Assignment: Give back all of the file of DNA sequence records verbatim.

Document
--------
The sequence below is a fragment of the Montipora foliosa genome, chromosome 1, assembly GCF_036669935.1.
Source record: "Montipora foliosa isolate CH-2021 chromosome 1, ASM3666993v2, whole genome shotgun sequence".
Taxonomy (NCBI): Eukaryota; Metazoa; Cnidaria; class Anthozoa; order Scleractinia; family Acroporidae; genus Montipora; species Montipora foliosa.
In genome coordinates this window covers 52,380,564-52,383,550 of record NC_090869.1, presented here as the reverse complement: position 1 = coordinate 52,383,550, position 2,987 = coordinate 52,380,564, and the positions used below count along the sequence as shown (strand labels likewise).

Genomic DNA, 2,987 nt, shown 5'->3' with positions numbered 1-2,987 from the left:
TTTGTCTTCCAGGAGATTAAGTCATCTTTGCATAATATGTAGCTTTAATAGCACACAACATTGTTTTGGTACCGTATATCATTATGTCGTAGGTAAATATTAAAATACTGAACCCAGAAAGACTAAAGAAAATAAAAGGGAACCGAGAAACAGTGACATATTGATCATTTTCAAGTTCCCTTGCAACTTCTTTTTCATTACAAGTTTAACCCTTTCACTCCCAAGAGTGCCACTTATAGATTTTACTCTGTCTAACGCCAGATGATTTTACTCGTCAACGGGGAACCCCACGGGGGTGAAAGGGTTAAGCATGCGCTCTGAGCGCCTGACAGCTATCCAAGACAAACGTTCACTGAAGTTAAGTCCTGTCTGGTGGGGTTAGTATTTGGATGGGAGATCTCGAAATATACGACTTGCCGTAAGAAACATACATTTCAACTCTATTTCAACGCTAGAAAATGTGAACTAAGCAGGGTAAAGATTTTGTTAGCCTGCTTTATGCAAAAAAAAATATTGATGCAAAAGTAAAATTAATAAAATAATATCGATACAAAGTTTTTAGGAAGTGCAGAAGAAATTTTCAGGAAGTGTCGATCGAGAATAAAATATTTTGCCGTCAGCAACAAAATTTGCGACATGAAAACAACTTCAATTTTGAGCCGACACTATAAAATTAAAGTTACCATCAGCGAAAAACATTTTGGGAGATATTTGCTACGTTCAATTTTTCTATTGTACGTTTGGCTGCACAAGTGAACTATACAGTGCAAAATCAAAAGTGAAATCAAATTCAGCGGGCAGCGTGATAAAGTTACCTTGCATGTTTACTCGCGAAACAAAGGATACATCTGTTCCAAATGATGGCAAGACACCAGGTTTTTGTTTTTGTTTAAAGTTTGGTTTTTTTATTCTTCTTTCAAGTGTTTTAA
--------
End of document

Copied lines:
The sequence below is a fragment of the Montipora foliosa genome, chromosome 1, assembly GCF_036669935.1.
Source record: "Montipora foliosa isolate CH-2021 chromosome 1, ASM3666993v2, whole genome shotgun sequence".
Taxonomy (NCBI): Eukaryota; Metazoa; Cnidaria; class Anthozoa; order Scleractinia; family Acroporidae; genus Montipora; species Montipora foliosa.
In genome coordinates this window covers 52,380,564-52,383,550 of record NC_090869.1, presented here as the reverse complement: position 1 = coordinate 52,383,550, position 2,987 = coordinate 52,380,564, and the positions used below count along the sequence as shown (strand labels likewise).

Genomic DNA, 2,987 nt, shown 5'->3' with positions numbered 1-2,987 from the left:
TTTGTCTTCCAGGAGATTAAGTCATCTTTGCATAATATGTAGCTTTAATAGCACACAACATTGTTTTGGTACCGTATATCATTATGTCGTAGGTAAATATTAAAATACTGAACCCAGAAAGACTAAAGAAAATAAAAGGGAACCGAGAAACAGTGACATATTGATCATTTTCAAGTTCCCTTGCAACTTCTTTTTCATTACAAGTTTAACCCTTTCACTCCCAAGAGTGCCACTTATAGATTTTACTCTGTCTAACGCCAGATGATTTTACTCGTCAACGGGGAACCCCACGGGGGTGAAAGGGTTAAGCATGCGCTCTGAGCGCCTGACAGCTATCCAAGACAAACGTTCACTGAAGTTAAGTCCTGTCTGGTGGGGTTAGTATTTGGATGGGAGATCTCGAAATATACGACTTGCCGTAAGAAACATACATTTCAACTCTATTTCAACGCTAGAAAATGTGAACTAAGCAGGGTAAAGATTTTGTTAGCCTGCTTTATGCAAAAAAAAATATTGATGCAAAAGTAAAATTAATAAAATAATATCGATACAAAGTTTTTAGGAAGTGCAGAAGAAATTTTCAGGAAGTGTCGATCGAGAATAAAATATTTTGCCGTCAGCAACAAAATTTGCGACATGAAAACAACTTCAATTTTGAGCCGACACTATAAAATTAAAGTTACCATCAGCGAAAAACATTTTGGGAGATATTTGCTACGTTCAATTTTTCTATTGTACGTTTGGCTGCACAAGTGAACTATACAGTGCAAAATCAAAAGTGAAATCAAATTCAGCGGGCAGCGTGATAAAGTTACCTTGCATGTTTACTCGCGAAACAAAGGATACATCTGTTCCAAATGATGGCAAGACACCAGGTTTTTGTTTTTGTTTAAAGTTTGGTTTTTTTATTCTTCTTTCAAGTGTTTTAA